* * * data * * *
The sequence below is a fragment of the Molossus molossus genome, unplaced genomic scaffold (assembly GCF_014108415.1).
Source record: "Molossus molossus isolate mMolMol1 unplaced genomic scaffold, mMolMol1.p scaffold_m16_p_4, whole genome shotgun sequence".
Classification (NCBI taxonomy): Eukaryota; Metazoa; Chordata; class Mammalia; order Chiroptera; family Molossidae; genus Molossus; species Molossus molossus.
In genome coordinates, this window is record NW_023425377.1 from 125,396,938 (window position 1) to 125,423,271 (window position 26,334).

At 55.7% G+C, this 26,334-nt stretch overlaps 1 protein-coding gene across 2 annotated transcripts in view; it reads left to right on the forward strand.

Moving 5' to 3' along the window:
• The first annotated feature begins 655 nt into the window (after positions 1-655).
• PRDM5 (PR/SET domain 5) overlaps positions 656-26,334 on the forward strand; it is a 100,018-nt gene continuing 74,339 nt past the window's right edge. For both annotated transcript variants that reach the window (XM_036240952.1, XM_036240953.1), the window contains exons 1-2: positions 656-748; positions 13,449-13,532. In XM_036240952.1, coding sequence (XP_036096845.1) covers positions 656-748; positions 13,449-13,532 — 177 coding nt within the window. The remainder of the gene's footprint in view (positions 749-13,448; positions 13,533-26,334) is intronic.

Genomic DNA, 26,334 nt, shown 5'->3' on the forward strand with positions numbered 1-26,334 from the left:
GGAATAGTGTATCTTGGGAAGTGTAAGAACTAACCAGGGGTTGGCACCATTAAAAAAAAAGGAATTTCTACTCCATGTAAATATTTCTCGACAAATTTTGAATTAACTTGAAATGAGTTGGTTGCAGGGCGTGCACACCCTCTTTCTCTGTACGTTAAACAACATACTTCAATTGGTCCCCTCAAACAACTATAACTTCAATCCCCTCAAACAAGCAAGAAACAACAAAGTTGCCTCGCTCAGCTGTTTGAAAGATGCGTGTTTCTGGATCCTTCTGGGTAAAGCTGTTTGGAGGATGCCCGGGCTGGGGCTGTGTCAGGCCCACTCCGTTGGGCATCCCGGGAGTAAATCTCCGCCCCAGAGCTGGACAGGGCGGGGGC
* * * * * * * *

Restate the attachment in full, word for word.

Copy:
The sequence below is a fragment of the Molossus molossus genome, unplaced genomic scaffold (assembly GCF_014108415.1).
Source record: "Molossus molossus isolate mMolMol1 unplaced genomic scaffold, mMolMol1.p scaffold_m16_p_4, whole genome shotgun sequence".
Classification (NCBI taxonomy): Eukaryota; Metazoa; Chordata; class Mammalia; order Chiroptera; family Molossidae; genus Molossus; species Molossus molossus.
In genome coordinates, this window is record NW_023425377.1 from 125,396,938 (window position 1) to 125,423,271 (window position 26,334).

At 55.7% G+C, this 26,334-nt stretch overlaps 1 protein-coding gene across 2 annotated transcripts in view; it reads left to right on the forward strand.

Moving 5' to 3' along the window:
• The first annotated feature begins 655 nt into the window (after positions 1-655).
• PRDM5 (PR/SET domain 5) overlaps positions 656-26,334 on the forward strand; it is a 100,018-nt gene continuing 74,339 nt past the window's right edge. For both annotated transcript variants that reach the window (XM_036240952.1, XM_036240953.1), the window contains exons 1-2: positions 656-748; positions 13,449-13,532. In XM_036240952.1, coding sequence (XP_036096845.1) covers positions 656-748; positions 13,449-13,532 — 177 coding nt within the window. The remainder of the gene's footprint in view (positions 749-13,448; positions 13,533-26,334) is intronic.

Genomic DNA, 26,334 nt, shown 5'->3' on the forward strand with positions numbered 1-26,334 from the left:
GGAATAGTGTATCTTGGGAAGTGTAAGAACTAACCAGGGGTTGGCACCATTAAAAAAAAAGGAATTTCTACTCCATGTAAATATTTCTCGACAAATTTTGAATTAACTTGAAATGAGTTGGTTGCAGGGCGTGCACACCCTCTTTCTCTGTACGTTAAACAACATACTTCAATTGGTCCCCTCAAACAACTATAACTTCAATCCCCTCAAACAAGCAAGAAACAACAAAGTTGCCTCGCTCAGCTGTTTGAAAGATGCGTGTTTCTGGATCCTTCTGGGTAAAGCTGTTTGGAGGATGCCCGGGCTGGGGCTGTGTCAGGCCCACTCCGTTGGGCATCCCGGGAGTAAATCTCCGCCCCAGAGCTGGACAGGGCGGGGGC